MEDIA: A family of leaders for KLRU. When President Lyndon Baines Johnson signed the Public Broadcasting Act of 1967, he said: "We dedicate this part of the airwaves to the enlightenment of the people." Thursday, one of his granddaughters, Catherine Robb, took the podium at a LBJ Presidential Library reception as the chairwoman of the board for KLRU. Complementing speeches by the TV station’s Bill Stotesbery and the library’s Mark Updegrove, Robb not only talked about her grandfather’s vision for what was then called "educational television," but also recounted how Lady Bird Johnson was often glued to public TV. "She had a crush on Jim Lehrer," Robb joked. "You knew not to interrupt her ‘dates’ with Lehrer." She also saluted her aunt — sometimes mistaken for her mother — Luci Baines Johnson for setting a positive example of leadership for yet another generation of her family. (Unfussy lawyer Robb is also enmeshed in countless good causes.)

CHARITY: Dressing to the nines for New Milestones. That Neil Diaz knows how to throw a party. The expert on event planning and public relations struck on a vintage theme for the New Milestones Foundation gala, staged Thursday at the Four Seasons Hotel. At first I was a bit confused. I saw a flapper from the 1920s, a party girl from the 1940s, a poodle skirter from the 1950s and some people who looked like they just left an Andy Warhol opening in the 1960s. Then I realized: It all works together as a sort of post-Halloween salute to decades past. Several speakers saluted David Evans, CEO of both New Milestones and Austin Travis County Integral Care, the which the foundation supports. (Evans was also a recent and very thoughtful profile subject for this column.)

SCHOOL: Upping the ante for American Youthworks. Music is the theme, naturally, for Help Clifford Help Kids, the informal gala named for late blues promoter and club owner Clifford Antone. The benefit for American Youthworks climaxes with a concert, this year headlined by Bob Schneider. Yet many other notes during the evening at ACL Live reflected the musical theme, including the prize packages auctioned off — in a dignified manner — as folks dug into dessert. These included hotel/concert packages, signed guitars, private entertainments and so forth, mostly tied to Austin musicians. It makes a nice break from the vacation homes, exotic trips or cases of old wine often on the auction block. (It’s not like I’m bidding, but I track the items.)

MUSIC: Next Austin fest to go: Fun Fun Fun. Reported by Joe Gross in Friday’s Statesman: "Fun Fun Fun Fest organizers James Moody and Graham Williams would like you to know that the watchwords for this year are bigger and funnier. (Those are the words: bigger and funnier. Not that the words themselves are larger and more humorous.) "We went really big on comedy this year," Williams says. "The stage is bigger, the acts are bigger." (Again, he means more popular, not fatter. Do not call Sarah Silverman fat. Seriously. Bad idea.) It’s the festival’s eighth year, and FFF is now well and firmly established in the pantheon of Austin music festivals alongside the ever-sprawling South By Southwest, the entrenched Austin City Limits Music Festival and the underground stalwart Chaos in Tejas. But both Williams and Moody note that the comedy stage has gotten a serious upgrade. http://shar.es/8a4uf(I’m skipping this one, but it looks like a blast.)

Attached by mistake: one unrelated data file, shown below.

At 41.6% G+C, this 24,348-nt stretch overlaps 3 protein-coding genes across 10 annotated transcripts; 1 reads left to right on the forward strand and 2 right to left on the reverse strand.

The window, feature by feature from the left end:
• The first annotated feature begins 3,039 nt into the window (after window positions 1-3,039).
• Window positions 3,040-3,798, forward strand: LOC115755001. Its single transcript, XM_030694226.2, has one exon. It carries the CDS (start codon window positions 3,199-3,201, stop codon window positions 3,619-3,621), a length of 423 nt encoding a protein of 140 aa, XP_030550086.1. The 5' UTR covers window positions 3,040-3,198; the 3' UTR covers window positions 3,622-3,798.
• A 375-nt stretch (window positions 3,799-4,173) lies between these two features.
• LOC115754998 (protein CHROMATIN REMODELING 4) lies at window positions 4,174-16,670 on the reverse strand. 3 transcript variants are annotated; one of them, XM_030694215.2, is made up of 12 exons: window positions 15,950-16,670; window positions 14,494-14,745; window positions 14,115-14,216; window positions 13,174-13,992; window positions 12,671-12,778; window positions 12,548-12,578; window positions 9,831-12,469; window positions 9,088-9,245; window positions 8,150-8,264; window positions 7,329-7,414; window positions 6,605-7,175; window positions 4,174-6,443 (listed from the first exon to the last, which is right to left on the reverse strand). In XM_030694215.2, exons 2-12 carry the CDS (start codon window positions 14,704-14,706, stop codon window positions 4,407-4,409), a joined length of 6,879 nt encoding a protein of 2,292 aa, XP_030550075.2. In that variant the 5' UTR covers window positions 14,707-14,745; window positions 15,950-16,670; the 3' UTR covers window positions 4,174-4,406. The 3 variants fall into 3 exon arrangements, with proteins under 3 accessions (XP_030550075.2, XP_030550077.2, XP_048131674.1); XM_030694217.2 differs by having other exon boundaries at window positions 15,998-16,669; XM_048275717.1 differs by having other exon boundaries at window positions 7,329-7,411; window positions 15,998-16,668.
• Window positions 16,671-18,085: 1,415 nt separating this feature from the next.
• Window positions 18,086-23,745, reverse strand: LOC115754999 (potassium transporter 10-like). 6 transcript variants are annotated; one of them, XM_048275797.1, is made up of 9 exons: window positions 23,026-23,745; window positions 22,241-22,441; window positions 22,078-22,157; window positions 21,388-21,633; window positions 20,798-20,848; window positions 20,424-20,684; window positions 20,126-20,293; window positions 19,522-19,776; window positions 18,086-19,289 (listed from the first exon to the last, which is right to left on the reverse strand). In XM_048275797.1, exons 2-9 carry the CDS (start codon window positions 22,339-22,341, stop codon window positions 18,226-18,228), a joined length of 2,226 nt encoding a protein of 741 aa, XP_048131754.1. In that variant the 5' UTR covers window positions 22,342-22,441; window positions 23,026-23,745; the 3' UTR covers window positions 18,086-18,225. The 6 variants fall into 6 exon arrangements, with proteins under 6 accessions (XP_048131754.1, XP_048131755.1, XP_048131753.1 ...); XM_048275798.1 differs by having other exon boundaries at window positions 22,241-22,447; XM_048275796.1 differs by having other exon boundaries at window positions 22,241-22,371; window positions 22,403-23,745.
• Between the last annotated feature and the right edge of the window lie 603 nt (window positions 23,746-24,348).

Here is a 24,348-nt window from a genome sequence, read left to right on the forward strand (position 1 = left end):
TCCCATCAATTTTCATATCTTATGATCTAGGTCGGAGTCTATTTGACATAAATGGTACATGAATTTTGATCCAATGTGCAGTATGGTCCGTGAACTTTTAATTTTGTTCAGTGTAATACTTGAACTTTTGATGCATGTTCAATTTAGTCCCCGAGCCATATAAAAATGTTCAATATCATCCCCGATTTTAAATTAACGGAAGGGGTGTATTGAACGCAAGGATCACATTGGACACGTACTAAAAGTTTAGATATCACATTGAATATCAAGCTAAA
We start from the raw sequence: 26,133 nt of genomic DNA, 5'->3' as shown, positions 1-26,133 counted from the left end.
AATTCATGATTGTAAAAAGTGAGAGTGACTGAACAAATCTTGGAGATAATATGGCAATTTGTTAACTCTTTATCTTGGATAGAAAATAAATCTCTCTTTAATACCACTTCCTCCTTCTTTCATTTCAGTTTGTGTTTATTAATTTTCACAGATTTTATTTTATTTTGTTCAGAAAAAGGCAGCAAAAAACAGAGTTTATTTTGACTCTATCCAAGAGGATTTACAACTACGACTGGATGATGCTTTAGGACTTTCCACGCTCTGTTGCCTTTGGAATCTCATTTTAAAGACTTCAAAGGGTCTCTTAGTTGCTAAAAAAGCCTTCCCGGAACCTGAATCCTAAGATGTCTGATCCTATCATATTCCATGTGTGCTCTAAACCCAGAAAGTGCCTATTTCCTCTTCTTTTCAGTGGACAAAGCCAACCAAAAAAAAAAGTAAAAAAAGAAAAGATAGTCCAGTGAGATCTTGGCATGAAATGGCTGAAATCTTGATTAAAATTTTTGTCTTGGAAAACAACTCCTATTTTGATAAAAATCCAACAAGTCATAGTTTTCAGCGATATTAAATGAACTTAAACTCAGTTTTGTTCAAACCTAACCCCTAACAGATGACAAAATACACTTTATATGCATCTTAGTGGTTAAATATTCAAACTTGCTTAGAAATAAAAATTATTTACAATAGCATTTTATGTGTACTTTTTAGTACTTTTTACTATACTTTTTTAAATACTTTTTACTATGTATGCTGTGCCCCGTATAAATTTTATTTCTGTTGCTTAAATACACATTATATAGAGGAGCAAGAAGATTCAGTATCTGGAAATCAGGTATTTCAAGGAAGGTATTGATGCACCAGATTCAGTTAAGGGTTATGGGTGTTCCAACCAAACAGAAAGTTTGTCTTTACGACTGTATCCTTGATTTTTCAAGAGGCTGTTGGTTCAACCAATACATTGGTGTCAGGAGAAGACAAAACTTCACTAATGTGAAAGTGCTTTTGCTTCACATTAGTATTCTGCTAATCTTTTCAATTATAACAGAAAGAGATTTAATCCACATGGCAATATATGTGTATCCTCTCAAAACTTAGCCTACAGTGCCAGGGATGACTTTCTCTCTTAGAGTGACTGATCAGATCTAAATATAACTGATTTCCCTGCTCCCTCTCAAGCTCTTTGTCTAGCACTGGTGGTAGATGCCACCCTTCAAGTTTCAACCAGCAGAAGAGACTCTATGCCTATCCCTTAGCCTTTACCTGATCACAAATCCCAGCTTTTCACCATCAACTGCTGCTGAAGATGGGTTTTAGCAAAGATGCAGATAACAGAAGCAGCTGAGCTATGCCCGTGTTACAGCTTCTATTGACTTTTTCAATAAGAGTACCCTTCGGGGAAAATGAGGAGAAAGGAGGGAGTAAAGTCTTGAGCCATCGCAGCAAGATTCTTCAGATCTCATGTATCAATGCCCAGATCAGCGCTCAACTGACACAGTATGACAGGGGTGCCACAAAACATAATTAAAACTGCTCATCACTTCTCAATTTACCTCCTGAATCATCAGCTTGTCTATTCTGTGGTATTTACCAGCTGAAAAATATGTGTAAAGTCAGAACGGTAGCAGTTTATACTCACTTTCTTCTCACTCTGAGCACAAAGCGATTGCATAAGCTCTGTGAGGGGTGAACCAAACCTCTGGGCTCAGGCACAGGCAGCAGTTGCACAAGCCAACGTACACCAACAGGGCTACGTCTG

FOOD: Changes at Barley Swine. Reported by Matthew Odam in Friday’s Statesman: "One of Austin’s best restaurants is making some changes to the way it operates. Small-plate specialists Barley Swine is moving to a $50 prix-fixe menu. "When people come into Barley Swine, they typically order the entire menu," chef-owner Bryce Gilmore said. "We are making it a little easier for the guests and offering them a full menu to enjoy for a really great price. We always want the guest to have the full Barley Swine experience, and by letting the kitchen cook for you, they definitely will." The menu won’t be the only thing changing. The popular restaurant has featured communal dining (and bar seating) since it opened, and often long waits. But both of those things are being addressed. Barley Swine is eliminating some of the communal seats, to provide the opportunity for a more intimate dining experience, and reducing the number of total seats." http://shar.es/8a4iy(Odam does both food and film news this week in Austin360.)